erik lundegaard

Tuesday May 25, 2021

2021 Seattle Mariners Can't Get to First Base

I saw my first in-person no-hitter earlier this month, and even though it was against my team, and thus involved massive mixed feelings, it still felt like an event. First no-hitter! Woooo! Two days later, Wade Miley of the Reds no-hit the Indians. Then during my week in Minneapolis (my first real trip since the Covid pandemic began), there were two more, including another one against the Mariners. That makes six no-hitters this season against three teams: Seattle, Texas, Cleveland. The record for a single season is the seven no-hitters thrown in 1990. We seem destined to smash that mark.

Needless to say, the no-hitter I saw feels less like an event now.

Hitting, of course, is down across the Majors this season—the league average is in the .230s—but the Mariners are exceptional (or its opposite) in this regard. Our team batting average is .199, the lowest of the low. The Indians are third-lowest at .216. Texas, the third twice no-hit team, is the surprise: They're league average at .235. 

What's astonishing about the M's, though, is just how they're failing. They're still hitting doubles—as of today, they're tied for 9th in the Majors with 74. Homers? Tied for 15th with 54. Extra-base hits per game? 18th. Walks per game? 16th. So where are they going wrong?

With the easiest hit you can get, the one so seemingly unimportant they don't even track it in the stats. The Mariners are abysmal when it comes to hitting singles. 

So far this season we've got 170, while second-worst Cleveland is at 187. Every other team is in the 200s, with the Astros on top with 293. But that doesn't even begin to capture it. Because the M's have also played more games than most teams. So if you break it down on a per-game basis, it's much, much worse:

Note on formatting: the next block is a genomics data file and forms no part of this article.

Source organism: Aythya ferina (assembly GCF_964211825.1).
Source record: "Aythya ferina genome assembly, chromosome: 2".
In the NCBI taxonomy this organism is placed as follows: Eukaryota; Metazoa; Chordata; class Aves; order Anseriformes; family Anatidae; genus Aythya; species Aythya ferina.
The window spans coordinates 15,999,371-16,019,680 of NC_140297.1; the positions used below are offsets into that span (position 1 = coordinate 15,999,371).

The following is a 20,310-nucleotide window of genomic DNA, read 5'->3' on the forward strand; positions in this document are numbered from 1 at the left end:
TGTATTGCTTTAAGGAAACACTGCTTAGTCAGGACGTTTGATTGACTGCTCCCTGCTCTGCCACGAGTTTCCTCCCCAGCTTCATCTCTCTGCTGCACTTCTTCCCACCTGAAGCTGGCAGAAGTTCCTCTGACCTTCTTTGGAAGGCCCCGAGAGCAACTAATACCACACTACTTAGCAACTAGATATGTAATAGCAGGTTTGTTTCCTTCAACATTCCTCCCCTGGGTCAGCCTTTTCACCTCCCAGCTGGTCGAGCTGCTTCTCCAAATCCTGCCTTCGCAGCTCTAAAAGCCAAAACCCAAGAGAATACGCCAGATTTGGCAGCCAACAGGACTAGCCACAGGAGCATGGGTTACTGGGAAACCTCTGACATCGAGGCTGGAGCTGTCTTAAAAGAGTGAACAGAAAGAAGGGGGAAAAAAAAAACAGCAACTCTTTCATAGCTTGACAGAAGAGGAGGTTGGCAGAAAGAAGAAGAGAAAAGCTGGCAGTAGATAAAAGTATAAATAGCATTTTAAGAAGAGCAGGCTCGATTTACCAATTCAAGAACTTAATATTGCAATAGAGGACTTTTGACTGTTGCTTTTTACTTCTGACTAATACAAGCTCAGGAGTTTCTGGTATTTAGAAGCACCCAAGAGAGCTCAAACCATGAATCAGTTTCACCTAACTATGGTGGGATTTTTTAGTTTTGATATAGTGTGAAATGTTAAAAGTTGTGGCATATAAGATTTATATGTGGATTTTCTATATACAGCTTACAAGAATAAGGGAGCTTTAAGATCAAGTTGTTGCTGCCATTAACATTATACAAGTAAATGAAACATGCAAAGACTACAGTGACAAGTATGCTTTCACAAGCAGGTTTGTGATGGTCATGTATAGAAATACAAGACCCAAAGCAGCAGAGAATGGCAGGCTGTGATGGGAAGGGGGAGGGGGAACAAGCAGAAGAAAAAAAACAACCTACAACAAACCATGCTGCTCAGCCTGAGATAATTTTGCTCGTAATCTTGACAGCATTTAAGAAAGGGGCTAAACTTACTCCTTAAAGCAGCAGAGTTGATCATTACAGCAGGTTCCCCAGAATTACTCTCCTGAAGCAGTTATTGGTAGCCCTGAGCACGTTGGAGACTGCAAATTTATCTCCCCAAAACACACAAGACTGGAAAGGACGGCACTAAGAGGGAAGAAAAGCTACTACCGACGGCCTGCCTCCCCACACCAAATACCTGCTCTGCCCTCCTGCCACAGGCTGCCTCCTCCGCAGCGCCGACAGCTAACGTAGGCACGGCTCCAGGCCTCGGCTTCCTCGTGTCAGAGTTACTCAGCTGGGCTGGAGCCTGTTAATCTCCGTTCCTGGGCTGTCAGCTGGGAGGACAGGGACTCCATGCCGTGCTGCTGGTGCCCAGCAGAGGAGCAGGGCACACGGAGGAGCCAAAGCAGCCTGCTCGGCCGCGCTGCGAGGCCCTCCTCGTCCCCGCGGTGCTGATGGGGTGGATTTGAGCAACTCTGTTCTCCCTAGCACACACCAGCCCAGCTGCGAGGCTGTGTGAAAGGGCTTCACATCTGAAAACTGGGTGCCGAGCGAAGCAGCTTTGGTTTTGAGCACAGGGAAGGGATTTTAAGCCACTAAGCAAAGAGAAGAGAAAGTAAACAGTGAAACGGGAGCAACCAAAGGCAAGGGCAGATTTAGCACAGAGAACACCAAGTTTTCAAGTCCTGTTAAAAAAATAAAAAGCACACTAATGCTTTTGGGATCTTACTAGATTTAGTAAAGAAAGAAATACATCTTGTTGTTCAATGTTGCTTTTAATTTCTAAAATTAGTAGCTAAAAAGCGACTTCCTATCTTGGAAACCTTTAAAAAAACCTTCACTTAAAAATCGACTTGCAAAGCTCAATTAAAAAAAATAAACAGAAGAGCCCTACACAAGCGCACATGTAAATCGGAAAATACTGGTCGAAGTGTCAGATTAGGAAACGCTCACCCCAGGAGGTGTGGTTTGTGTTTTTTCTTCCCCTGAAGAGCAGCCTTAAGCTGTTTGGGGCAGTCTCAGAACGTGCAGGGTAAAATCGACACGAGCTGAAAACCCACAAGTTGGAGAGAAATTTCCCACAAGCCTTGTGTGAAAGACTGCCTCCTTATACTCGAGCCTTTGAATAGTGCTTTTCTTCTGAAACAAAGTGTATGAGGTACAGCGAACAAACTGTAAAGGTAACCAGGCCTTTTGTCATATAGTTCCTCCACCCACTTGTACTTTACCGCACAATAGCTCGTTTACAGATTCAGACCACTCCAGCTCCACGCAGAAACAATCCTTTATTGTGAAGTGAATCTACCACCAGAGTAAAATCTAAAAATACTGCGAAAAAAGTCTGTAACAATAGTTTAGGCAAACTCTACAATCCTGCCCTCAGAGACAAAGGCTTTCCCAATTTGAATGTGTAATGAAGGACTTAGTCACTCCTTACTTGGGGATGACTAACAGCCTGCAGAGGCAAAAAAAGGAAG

TEAM
 G
H 2B 3B HR AVG 1B 1B/Game
Houston Astros
47
440
90
5
52
.270
293 6.23
Washington Nationals
43
374
68
3
46
.258
257 5.98
Toronto Blue Jays
46
400
68
4
68
.252
260 5.65
Chicago White Sox
46
381
74
10
45
.254
252 5.48
San Diego Padres
48
382
65
9
48
.242
260 5.42
Los Angeles Dodgers
47
395
76
10
55
.248
254 5.40
Boston Red Sox
48
432
105
3
65
.263
259 5.40
Texas Rangers
49
384
58
6
58
.235
262 5.35
Pittsburgh Pirates
46
352
71
6
30
.229
245 5.33
Cincinnati Reds
45
383
73
4
67
.249
239 5.31
Los Angeles Angels
47
386
70
7
60
.247
249 5.30
Detroit Tigers
47
354
53
10
44
.230
247 5.26
Philadelphia Phillies
48
377
70
6
49
.238
252 5.25
Miami Marlins
47
367
70
10
44
.233
243 5.17
New York Yankees
47
355
52
2
58
.231
243 5.17
Colorado Rockies
48
384
78
13
48
.242
245 5.10
Kansas City Royals
45
341
61
10
41
.235
229 5.09
New York Mets
41
295
51
4
32
.224
208 5.07
Baltimore Orioles
47
368
81
5
47
.235
235 5.00
Minnesota Twins
47
382
79
5
65
0.241
233 4.96
Chicago Cubs
46
357
66
9
55
.237
227 4.93
St. Louis Cardinals
47
357
66
6
55
.232
230 4.89
Tampa Bay Rays
49
397
97
5
62
.235
233 4.76
Arizona Diamondbacks
48
370
80
12
51
.229
227 4.73
Milwaukee Brewers
47
330
61
5
52
.213
212 4.51
San Francisco Giants
47
346
64
6
64
.227
212 4.51
Atlanta Braves
47
363
72
6
78
.236
207 4.40
Oakland Athletics
49
359
74
8
69
.226
208 4.24
Cleveland Indians
45
319
70
8
54
.216
187 4.16
Seattle Mariners
48
301
74
3
54
.199
170 3.54

stats via ESPN.com, after May 24th games

We're half a single per game behind even the 29th-place Indians, and a full single per game behind 24 of the 30 MLB teams. The Astros hit nearly twice as many singles as we do. That's why all of our extra-base hits (18th on a per-game basis) don't add up to runs scored (27th). And that's why the .199 batting average. And that's why the two no-hitters against us. We can't get to first base. We hit them where they are.

The question is why. My friend Tim over at The Grand Salami wrote about this the other day:

The M's as a whole have bought into the Statcast obsession with power hitting. ... There is an unhealthy focus on “launch angles” and home runs and slugging as the basis for hitting a baseball. Contact, working counts, and getting on base are, at best, secondary considerations under this philosophy.

And they've been doing this in a year when the ball itself has been deadened to prevent excessive power hitting. 

So is the M's org trying to pivot at all? One would hope. In a way, it's almost good news. We don't suck across the board. Our offense is fairly average in most categories. We just can't get to first base.

UPDATE: Several hours after I wrote the above, the M's beat the A's 4-3 on 11 hits: two doubles and nine singles. Let's hope it's the start of something.

Posted at 04:42 PM on Tuesday May 25, 2021 in category Baseball  
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